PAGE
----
Always on the lookout for weird but multicultural stuff, I went through the schedule of Montreal Jazz Fest with a fine-tooth comb. Below, you will find my suggestions for this 2012 edition of the Festival. If  you can’t attend all the shows, do like me, listen at least to the tracks on the Internet. You may discover your next album purchase in this post. Listen to my thoughts!..

1. Souad Massi : Maghrebi sounds, folk and flamenco (Wednesday, July 4th)

Souad Massi. Picture credit: Hiba Music

North African music is never too far from my heart and I often feel to escape in the fine sands of the desert… Now that I have listened to Souad Massi songs, I understand why she’s called the « Tracy Chapman of Maghreb ». Her music is a mix of simplicity and meticulousness. She subtly incorporates pop and folk music into Arab rhythms. I suggest you read her interesting biography.

  • Listen to the song Ech Adani via Youtube
  • Listen to the song  Malou via Youtube
  • Listen to the song  Khalouni via Youtube

2. Osaka Monaurail : japanese funk (Saturday, July 7th)

Osaka Monoaurail
Photo credit: Osaka Monaurail Myspace.

I initially thought that Osaka Manaurail sang in Japanese. I then thought that funk sung in Japanese could be either surprisingly horrible or totally enchanting. However, after listening to few songs I realized they sing in English. It takes away the exotic side of it yet, their music is refined and entertaining! It reminds me of my childhood when my father would play his LPs of James Brown or other funk artists. So it’s worth the try!.

  • See the complete schedule of Osaka Monaurail at the Jazz Festival
  • Listen to few of their songs via their official Myspace page

3. Paulo Ramos, Brazilian music (Friday, July 6th)

Photo credit: Montreal en Lumière

I am interested in Paulo Ramos not only because he is Brazilian but also because he is the 2011 Éval-Manigat Award winner for multicultural music. Never heard about this prize before but it shows that this singer deserves attention! He has lived in Montreal for the past 18 years and music allows him to preserve his cultural identity. His songs remind me of the some telenovela‘s theme songs. He is proud to sing that he is not from here (Quebec) but at the same time he is very much in love with Montreal!

  • See the complete schedule of  Paulo Ramos at the Jazz Festival
  • Listen to the song Bossamba via Youtube

4. BlackMahal : hiphop and panjabi music (Saturday, July 7th

Photo credit: Official website of BlackMahal

BlackMahal style has nothing to with my favorite songs from Indian movies. I would describe it as hip-hop with some Punjabi spice added to it. It’s bizarre and yet it’s ingenious because the group is made of different artists who excel in their respective music styles. For instance, the band is constituted of Ustad Lal Singh Bhatti, a famous teacher and singer of Dholi (an instrument widely used in Punjabi music) and other artists who are hip-hop experts.

  • See the complete schedule of BlackMahal at the Jazz Festival
  • Listen to few of their songs via their official website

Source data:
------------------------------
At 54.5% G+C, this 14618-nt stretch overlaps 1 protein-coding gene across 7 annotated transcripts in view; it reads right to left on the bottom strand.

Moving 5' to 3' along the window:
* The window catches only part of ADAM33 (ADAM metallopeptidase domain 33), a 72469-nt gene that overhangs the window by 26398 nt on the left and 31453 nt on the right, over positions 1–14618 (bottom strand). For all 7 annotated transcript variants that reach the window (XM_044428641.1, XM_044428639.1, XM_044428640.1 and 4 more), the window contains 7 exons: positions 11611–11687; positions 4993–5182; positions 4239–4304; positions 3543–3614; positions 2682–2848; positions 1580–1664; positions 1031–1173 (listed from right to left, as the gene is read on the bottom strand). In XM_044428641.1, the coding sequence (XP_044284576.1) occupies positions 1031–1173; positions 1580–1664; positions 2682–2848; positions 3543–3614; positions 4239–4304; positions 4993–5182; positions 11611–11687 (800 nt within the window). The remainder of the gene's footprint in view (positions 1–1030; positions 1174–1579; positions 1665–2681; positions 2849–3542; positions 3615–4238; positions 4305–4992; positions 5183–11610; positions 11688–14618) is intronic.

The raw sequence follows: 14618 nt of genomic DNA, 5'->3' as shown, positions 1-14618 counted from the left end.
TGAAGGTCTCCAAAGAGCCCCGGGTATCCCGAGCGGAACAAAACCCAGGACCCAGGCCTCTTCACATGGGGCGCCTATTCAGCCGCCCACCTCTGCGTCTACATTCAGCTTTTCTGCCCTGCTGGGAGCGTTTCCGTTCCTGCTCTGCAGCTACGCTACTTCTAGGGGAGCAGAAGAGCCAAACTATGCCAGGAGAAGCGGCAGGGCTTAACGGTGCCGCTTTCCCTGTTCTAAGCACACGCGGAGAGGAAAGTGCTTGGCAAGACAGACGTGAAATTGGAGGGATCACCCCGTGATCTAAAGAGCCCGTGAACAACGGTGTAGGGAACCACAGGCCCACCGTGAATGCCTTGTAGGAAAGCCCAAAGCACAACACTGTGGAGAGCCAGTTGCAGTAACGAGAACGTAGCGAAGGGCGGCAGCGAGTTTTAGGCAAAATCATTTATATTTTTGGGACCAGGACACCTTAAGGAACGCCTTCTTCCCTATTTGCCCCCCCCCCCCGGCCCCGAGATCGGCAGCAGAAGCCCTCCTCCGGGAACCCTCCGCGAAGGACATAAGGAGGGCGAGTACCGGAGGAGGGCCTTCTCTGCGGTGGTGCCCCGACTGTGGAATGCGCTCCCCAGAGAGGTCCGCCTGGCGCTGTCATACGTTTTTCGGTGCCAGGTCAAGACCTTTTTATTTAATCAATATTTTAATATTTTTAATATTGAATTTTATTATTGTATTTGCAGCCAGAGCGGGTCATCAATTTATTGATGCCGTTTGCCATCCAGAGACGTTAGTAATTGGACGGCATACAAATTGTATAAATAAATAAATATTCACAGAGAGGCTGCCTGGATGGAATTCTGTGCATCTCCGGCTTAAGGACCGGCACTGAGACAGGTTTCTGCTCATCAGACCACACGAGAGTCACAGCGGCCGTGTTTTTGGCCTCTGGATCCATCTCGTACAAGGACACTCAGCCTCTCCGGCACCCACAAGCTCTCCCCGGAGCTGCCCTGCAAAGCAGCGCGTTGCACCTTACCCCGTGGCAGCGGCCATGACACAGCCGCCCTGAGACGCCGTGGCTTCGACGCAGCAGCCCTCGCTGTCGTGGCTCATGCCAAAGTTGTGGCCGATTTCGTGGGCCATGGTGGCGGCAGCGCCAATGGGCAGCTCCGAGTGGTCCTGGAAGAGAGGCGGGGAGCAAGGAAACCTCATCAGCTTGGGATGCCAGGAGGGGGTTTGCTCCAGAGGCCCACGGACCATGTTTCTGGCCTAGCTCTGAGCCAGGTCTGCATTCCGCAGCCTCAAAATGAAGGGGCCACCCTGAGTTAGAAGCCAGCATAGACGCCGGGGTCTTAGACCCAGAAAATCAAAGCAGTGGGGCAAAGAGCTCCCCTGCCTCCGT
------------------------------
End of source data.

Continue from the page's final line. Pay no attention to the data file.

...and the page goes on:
5. Kalmunity : R&B, hip-hop, afro-beat, funk, reggae, soul, flamenco, slam, alouette (Thursday, July 5th)

Photo credit: Le Devoir

Wow, that’s lot of different style for just one band! According to the picture, this a multiracial band. Mind-blowing! I would be curious to see how they manage to make a song out of so many different genres. Personally, I found that their songs have more of an hip-hop vibe han anything else but I’m still impressed by so much diversity.

  • See the complete schedule of Kalmunity at the Jazz Festival
  • Listen to the few of their songs via their official Myspace page

6. Curumin: samba, funk, jazz, bossa nova and hip hop (Friday, June 29th)

Photo credit: Wikipedia

Unfortunately, I didn’t see Curumin’s show because I had to see Johnny Clegg’s performance, something I had been waiting for so long. Curumin is described as a « delicious combination of Spanish and Japanese roots ». It’s too bad he wasn’t scheduled for more than one performance. I’ll have to be content with listening to his music at home.

  • Listen to few songs from his official Myspace page

7. Boogat : hip-hop, rap, world music, dancehall, cumbia ordubstep (Sunday, July 1st)

Photo credit: Boogat’s website

Another multi-genre giant! After listening to his songs, I was so sorry I didn’t get to attend the show. I strongly suggest his music !…

  • Download the song »Dos Cervezas » from the official website (free)

8. Heavy Soundz: urban latin music, reggae, ska and hip-hop (Wednesday, July, 4th):

Photo credit: Heavy Soundz website

Obviously, there’s a lot of hip-hop in my suggestions. Heavy Soundz is made of 5 musicians and 5 MCs from Quebec and some hot countries: Salvador, Haiti, Dominican Republic, Peru and Guatemala. Another exquisite mix between latin beats and black music.

  • Download their album Tumba Parlantes from their official website (free)

9. Gypsy Roma Urban Balkan Beats: traditional rom music, gitan rythms, world beat, rap and hip-hop Tuesday, July 3rd)

Photo credit: Jazz Festival website

Gypsy Roma is probably the weirdest mix and also one of the best. The band is made of 20 Serbians. I must admit my ignorance when it comes to traditional rom music. In any event, Gypsy Roma is a happy mess of tradition and modernity. Another interesting fact; the group was founded as a volunteer initiative to support the cause of Young Roms.

  • A performance by Gypsy Roma Urban Balkans Beats from Youtube

10. Johnny Clegg: Mbaqanga, Afro-pop (Friday, June 29th)

Photo credit: Johnny Clegg’s website

The last but not the least is the « white zulu ». I have so much to say about him that I will have to write a separate article. Stay tuned!

  • Listen to few of his songs from his official website